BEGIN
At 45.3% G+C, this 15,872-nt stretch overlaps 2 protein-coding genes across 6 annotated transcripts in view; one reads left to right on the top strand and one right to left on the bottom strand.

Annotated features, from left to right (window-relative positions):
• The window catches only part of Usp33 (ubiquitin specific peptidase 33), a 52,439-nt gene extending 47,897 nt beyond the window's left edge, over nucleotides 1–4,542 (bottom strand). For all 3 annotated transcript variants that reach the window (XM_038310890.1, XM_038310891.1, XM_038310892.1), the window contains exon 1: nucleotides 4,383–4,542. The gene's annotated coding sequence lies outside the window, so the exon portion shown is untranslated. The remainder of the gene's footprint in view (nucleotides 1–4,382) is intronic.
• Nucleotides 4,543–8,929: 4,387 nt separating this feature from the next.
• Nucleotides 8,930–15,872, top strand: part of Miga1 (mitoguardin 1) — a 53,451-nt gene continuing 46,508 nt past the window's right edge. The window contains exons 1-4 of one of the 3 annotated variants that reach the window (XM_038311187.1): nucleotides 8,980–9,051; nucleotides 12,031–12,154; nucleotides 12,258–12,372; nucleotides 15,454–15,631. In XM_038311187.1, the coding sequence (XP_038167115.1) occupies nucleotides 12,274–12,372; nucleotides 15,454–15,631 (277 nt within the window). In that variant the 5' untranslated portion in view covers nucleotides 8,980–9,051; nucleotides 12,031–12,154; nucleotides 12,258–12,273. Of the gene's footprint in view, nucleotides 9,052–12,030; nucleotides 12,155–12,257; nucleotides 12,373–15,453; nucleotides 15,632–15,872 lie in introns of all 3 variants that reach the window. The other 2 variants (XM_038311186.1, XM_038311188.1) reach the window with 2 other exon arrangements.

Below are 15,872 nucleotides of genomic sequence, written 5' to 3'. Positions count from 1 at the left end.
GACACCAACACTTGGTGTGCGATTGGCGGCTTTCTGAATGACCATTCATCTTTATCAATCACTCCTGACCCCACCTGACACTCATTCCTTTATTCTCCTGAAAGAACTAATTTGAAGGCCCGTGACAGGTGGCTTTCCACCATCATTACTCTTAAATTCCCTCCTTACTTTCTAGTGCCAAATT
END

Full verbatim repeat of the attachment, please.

At 45.3% G+C, this 15,872-nt stretch overlaps 2 protein-coding genes across 6 annotated transcripts in view; one reads left to right on the top strand and one right to left on the bottom strand.

Annotated features, from left to right (window-relative positions):
• The window catches only part of Usp33 (ubiquitin specific peptidase 33), a 52,439-nt gene extending 47,897 nt beyond the window's left edge, over nucleotides 1–4,542 (bottom strand). For all 3 annotated transcript variants that reach the window (XM_038310890.1, XM_038310891.1, XM_038310892.1), the window contains exon 1: nucleotides 4,383–4,542. The gene's annotated coding sequence lies outside the window, so the exon portion shown is untranslated. The remainder of the gene's footprint in view (nucleotides 1–4,382) is intronic.
• Nucleotides 4,543–8,929: 4,387 nt separating this feature from the next.
• Nucleotides 8,930–15,872, top strand: part of Miga1 (mitoguardin 1) — a 53,451-nt gene continuing 46,508 nt past the window's right edge. The window contains exons 1-4 of one of the 3 annotated variants that reach the window (XM_038311187.1): nucleotides 8,980–9,051; nucleotides 12,031–12,154; nucleotides 12,258–12,372; nucleotides 15,454–15,631. In XM_038311187.1, the coding sequence (XP_038167115.1) occupies nucleotides 12,274–12,372; nucleotides 15,454–15,631 (277 nt within the window). In that variant the 5' untranslated portion in view covers nucleotides 8,980–9,051; nucleotides 12,031–12,154; nucleotides 12,258–12,273. Of the gene's footprint in view, nucleotides 9,052–12,030; nucleotides 12,155–12,257; nucleotides 12,373–15,453; nucleotides 15,632–15,872 lie in introns of all 3 variants that reach the window. The other 2 variants (XM_038311186.1, XM_038311188.1) reach the window with 2 other exon arrangements.

Below are 15,872 nucleotides of genomic sequence, written 5' to 3'. Positions count from 1 at the left end.
GACACCAACACTTGGTGTGCGATTGGCGGCTTTCTGAATGACCATTCATCTTTATCAATCACTCCTGACCCCACCTGACACTCATTCCTTTATTCTCCTGAAAGAACTAATTTGAAGGCCCGTGACAGGTGGCTTTCCACCATCATTACTCTTAAATTCCCTCCTTACTTTCTAGTGCCAAATT